IRAQ

Iraq: After Shiite Protesters Storm Parliament, Military Deployed To Green Zone, ├čApril 30, 2016

Baghdad declared a citywide state of emergency April 30 after hundreds of demonstrators loyal to Shiite leader Muqtada al-Sadr marched over the Tigris River and into Baghdad's Green Zone, entering the parliament building, witnesses said, BBC reported. Major checkpoints into Baghdad have been sealed off, stopping traffic. Both military and police have been deployed to the Green Zone, sealing off entry and exit as well as internal roads. When entering earlier April 30, the crowd passed through a checkpoint but were not searched by government security forces and have reportedly been ransacking government buildings. The move came after lawmakers failed to carry out a vote to reshuffle the national government. The protesters chanted "the cowards ran away."

A sit-in by al-Sadr supporters began March 18 outside Baghdad's Green Zone, kicking off a round of near-constant protests. The pressure is meant to influence the Cabinet decisions of Prime Minister Haider al-Abadi. For several weeks, powerful political blocs have stalled voting on a new government. For over a year, protests calling for government reform were a regular feature in Iraqi politics. But when al-Sadr joined the protest scene, he brought with him supporters of his affiliated Badr Organization and al-Ahrar bloc. Also in Baghdad on April 30, an Islamic State suicide car bombing at a Shiite militia checkpoint in Dora district killed 19 Shiite pilgrims and wounded 48 others, Reuters reported. The pilgrims were going to the Imam Kadhim shrine.

Iraq: Green Zone Occupiers Congregate In Main Square As Their Ranks Swell, April 30, 2016

More protesters, including those not affiliated with Shiite leader Muqtada al-Sadr, have gathered in the Green Zone's Grand Festivities Square, Rudaw reported. These crowds joined the al-Sadr followers who entered the zone in Baghdad that houses embassies and government buildings. The protesters are calling for parliament to complete the reshuffle of Prime Minister Haider al-Abadi's Cabinet, a process that has stalled for weeks. The parliament did not reach a quorum in today's session and does not plan to reconvene until May 5.
Witnesses allege that al-Abadi allowed protesters to enter the Green Zone to prevent a violent breach, but the government has vehemently denied this. This weekend is a holiday in Iraq commemorating Shiite Imam Musa al-Kadhim, swelling the ranks of protesters.

Al-Sadr's militia, Saraya al-Salam, has helped police and military personnel to clear the government buildings of people, moving them into the square. Some protesters have set up tents inside the Green Zone. There have been no reports of fatalities, injuries or violence with the exception of one unconfirmed report of gunfire and tear gas.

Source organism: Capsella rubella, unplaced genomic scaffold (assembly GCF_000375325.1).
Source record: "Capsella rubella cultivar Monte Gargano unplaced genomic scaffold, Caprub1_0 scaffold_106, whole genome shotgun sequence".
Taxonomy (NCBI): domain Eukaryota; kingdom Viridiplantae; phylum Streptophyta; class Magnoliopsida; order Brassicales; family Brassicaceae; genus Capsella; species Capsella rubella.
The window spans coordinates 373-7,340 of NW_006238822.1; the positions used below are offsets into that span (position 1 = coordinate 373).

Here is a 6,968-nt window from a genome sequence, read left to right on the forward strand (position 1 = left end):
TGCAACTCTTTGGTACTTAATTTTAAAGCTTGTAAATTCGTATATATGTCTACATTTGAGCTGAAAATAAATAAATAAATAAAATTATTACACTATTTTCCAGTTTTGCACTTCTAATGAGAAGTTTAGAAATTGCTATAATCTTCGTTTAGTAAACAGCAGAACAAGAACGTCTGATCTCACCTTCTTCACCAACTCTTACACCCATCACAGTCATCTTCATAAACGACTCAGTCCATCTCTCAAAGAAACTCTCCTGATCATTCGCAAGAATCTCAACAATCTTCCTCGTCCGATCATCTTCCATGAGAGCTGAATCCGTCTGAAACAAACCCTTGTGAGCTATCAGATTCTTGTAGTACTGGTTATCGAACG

Parliamentary Speaker Salim al-Jabouri has called on al-Sadr to have his demonstrators stand down while Prime Minister Haider al-Abadi is insisting that the situation is under control. President Fuad Masum earlier called for demonstrators to leave the parliament building, which they have largely done. Masum also reiterated the need for the government to redouble its efforts to satisfy the demands of the Iraqi people related to the Cabinet reshuffle.

Around 20 Kurdish lawmakers have reportedly left Baghdad for Iraqi Kurdistan via the airport. Most roads in and out of the capital remain closed, but the route to the airport is reportedly open. The Shiite majority National Alliance is currently meeting to discuss what happens next. For over a year, protests calling for government reform were a regular feature in Iraqi politics. But when al-Sadr joined the protest scene, he brought with him supporters of his affiliated Badr Organization and al-Ahrar bloc.

Iraq: Protesters Peacefully Leave Green Zone May 1, 2016

Protesters camped out in Baghdad's Green Zone left the government district peacefully on May 1, Reuters reported. Before leaving, protesters issued an escalating set of demands, including a parliamentary vote on a technocrat government, the resignation of the president, prime minister and parliamentary speaker and new elections. Iraq has endured months of unrest prompted by Prime Minister Haider al-Abadi's attempt to replace party-affiliated ministers with technocrats as part of an anti-corruption drive. A divided parliament has failed to approve the proposal amid protests. Deep frustration over the deadlock culminated in a dramatic breach on April 30 of the Green Zone by supporters of Shiite leader Muqtada al-Sadr. The peaceful defusing of the crisis came after al-Abadi convened a high-level meeting with Iraq's president, parliament speaker and political bloc leaders, who said high-level meetings would continue in coming days. A politician who attended the talks also said al-Abadi had faced accusations of mishandling the crisis.

Iraq: Premier Orders Arrests Of Protesters Who Damaged Parliament May 1, 2016